Despite increasing trend in online transaction, Fabelio, which started as a pure online business, started building their retail showrooms and is aiming to have 117 showrooms by the end of 2020. Instead of sticking to online, Fabelio chose the tough journey of harmonizing the online and offline touchpoints, as both are key to furniture buying experience. Christian also shared that the most memorable experience for customers is when the furnitures are delivered to their home. Having their dream furniture delivered on time as promised is key to this experience. While using logistic partners would be more cost effective, the experience is not great. Fabelio chose to have their own delivery fleet to be able to control this key experience.

Sofian shared how Warung Pintar took different paths to create impacts for the warungs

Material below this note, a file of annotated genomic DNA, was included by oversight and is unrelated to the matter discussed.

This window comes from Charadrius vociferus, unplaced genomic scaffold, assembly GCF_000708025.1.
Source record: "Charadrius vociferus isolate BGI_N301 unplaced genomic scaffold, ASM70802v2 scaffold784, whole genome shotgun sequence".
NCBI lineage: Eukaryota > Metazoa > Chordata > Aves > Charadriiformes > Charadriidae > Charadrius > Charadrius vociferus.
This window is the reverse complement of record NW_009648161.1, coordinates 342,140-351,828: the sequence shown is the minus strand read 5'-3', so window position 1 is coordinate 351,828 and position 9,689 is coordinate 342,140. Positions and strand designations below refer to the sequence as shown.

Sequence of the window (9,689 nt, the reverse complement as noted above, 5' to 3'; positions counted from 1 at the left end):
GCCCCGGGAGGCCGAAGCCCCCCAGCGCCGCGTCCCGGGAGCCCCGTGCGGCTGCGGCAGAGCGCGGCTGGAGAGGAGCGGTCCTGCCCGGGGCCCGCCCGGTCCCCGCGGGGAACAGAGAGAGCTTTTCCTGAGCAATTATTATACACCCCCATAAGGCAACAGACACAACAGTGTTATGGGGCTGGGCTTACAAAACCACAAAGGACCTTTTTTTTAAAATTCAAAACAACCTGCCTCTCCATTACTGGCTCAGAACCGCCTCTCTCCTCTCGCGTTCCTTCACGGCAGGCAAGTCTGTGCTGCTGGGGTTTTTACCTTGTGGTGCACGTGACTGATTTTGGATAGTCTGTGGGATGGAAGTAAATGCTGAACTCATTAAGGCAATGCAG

This was what Warung Pintar did as well. Sofian shared that in the early days, they sourced the goods from distributors to supply to the warungs. But restocking process from distributors was too slow and could not meet the demand of their warung partners. Instead of accepting that, they decided to create their own supply chain system. By having their own warehouse and hubs, employing data integration, they can create more efficient process and make a positive change for their warung partners.

“If the rules don’t work, challenge the rule.” — Kate Okrasinski

When thinking of an innovative solution to help unbanked people to save money in the bank, Ukasyah and Khoerudin shared that there was a big pressure from the organization to come up with a digital solution. However, rooted in insights that although the the target customers already own smartphones, they were not ready to use it for financial activities. This led the team to create a solution that is closer to their existing behavior, i.e., to save money at home and then deposit it to the bank via neighbourhood bank agents.

Kate on the role of service designers to create change

Credits

Super passionate people who made it happen!

Hungry for more?